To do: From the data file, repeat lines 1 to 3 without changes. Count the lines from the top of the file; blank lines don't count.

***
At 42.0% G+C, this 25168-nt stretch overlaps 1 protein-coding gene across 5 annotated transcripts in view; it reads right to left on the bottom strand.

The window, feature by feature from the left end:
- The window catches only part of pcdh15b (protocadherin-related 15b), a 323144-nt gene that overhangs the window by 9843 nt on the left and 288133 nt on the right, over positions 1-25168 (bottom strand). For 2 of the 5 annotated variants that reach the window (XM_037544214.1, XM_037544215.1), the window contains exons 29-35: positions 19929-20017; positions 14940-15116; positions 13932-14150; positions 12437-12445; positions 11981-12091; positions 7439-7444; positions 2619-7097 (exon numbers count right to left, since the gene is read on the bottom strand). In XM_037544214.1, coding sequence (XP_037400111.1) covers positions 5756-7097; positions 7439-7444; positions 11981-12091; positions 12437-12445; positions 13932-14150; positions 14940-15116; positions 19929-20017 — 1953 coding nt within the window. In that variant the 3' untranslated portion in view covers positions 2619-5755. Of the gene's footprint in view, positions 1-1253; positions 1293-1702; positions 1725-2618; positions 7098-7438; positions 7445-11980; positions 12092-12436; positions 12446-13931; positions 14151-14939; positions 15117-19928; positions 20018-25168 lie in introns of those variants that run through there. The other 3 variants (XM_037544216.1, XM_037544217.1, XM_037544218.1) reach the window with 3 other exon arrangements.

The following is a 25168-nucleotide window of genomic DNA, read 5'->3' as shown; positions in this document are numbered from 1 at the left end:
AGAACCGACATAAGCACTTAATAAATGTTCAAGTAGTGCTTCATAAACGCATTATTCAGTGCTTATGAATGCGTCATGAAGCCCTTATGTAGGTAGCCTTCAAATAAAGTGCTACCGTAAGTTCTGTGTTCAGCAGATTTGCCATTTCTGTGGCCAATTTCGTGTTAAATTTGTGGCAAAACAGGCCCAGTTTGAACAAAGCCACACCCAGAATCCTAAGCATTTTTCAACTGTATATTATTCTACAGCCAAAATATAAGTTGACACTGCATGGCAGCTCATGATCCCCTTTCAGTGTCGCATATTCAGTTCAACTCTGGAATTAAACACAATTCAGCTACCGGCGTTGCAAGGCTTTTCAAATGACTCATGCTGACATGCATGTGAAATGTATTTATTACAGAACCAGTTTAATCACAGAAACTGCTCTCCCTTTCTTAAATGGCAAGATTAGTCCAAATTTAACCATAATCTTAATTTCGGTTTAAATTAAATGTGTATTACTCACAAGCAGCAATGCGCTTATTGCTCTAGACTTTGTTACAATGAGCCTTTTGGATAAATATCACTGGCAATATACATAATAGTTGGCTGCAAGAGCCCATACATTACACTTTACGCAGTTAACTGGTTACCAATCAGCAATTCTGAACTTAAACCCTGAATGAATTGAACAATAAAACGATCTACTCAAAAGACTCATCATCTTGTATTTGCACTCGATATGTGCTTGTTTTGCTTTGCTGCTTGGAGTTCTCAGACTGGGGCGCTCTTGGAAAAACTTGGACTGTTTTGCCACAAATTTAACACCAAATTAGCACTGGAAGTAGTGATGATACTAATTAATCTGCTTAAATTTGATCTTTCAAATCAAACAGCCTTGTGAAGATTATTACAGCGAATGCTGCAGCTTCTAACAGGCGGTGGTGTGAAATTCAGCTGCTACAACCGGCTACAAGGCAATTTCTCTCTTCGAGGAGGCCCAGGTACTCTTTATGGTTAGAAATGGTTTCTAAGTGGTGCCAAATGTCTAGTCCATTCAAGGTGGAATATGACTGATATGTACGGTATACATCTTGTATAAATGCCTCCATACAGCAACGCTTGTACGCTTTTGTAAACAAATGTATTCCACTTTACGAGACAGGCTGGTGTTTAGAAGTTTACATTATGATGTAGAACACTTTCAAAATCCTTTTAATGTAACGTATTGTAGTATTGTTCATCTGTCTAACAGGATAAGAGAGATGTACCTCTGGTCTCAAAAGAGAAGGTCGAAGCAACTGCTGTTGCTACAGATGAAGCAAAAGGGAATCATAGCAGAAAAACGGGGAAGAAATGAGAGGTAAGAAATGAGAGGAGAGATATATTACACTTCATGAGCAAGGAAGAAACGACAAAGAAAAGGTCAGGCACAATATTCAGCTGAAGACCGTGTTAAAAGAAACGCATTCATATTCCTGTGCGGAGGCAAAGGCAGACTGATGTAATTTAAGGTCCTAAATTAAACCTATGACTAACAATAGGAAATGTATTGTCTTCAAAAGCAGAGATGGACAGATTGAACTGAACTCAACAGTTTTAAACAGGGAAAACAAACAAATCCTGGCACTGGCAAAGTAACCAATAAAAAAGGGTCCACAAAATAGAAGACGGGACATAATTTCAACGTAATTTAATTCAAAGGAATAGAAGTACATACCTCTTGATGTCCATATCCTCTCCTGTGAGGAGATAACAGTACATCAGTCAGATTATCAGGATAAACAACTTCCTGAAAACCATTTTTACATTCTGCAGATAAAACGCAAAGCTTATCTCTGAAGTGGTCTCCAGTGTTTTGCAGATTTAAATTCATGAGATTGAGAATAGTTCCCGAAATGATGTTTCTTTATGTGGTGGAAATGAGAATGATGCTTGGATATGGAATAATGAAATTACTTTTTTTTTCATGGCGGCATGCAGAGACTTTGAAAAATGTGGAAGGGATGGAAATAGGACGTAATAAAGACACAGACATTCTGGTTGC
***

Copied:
At 42.0% G+C, this 25168-nt stretch overlaps 1 protein-coding gene across 5 annotated transcripts in view; it reads right to left on the bottom strand.

The window, feature by feature from the left end:
- The window catches only part of pcdh15b (protocadherin-related 15b), a 323144-nt gene that overhangs the window by 9843 nt on the left and 288133 nt on the right, over positions 1-25168 (bottom strand). For 2 of the 5 annotated variants that reach the window (XM_037544214.1, XM_037544215.1), the window contains exons 29-35: positions 19929-20017; positions 14940-15116; positions 13932-14150; positions 12437-12445; positions 11981-12091; positions 7439-7444; positions 2619-7097 (exon numbers count right to left, since the gene is read on the bottom strand). In XM_037544214.1, coding sequence (XP_037400111.1) covers positions 5756-7097; positions 7439-7444; positions 11981-12091; positions 12437-12445; positions 13932-14150; positions 14940-15116; positions 19929-20017 — 1953 coding nt within the window. In that variant the 3' untranslated portion in view covers positions 2619-5755. Of the gene's footprint in view, positions 1-1253; positions 1293-1702; positions 1725-2618; positions 7098-7438; positions 7445-11980; positions 12092-12436; positions 12446-13931; positions 14151-14939; positions 15117-19928; positions 20018-25168 lie in introns of those variants that run through there. The other 3 variants (XM_037544216.1, XM_037544217.1, XM_037544218.1) reach the window with 3 other exon arrangements.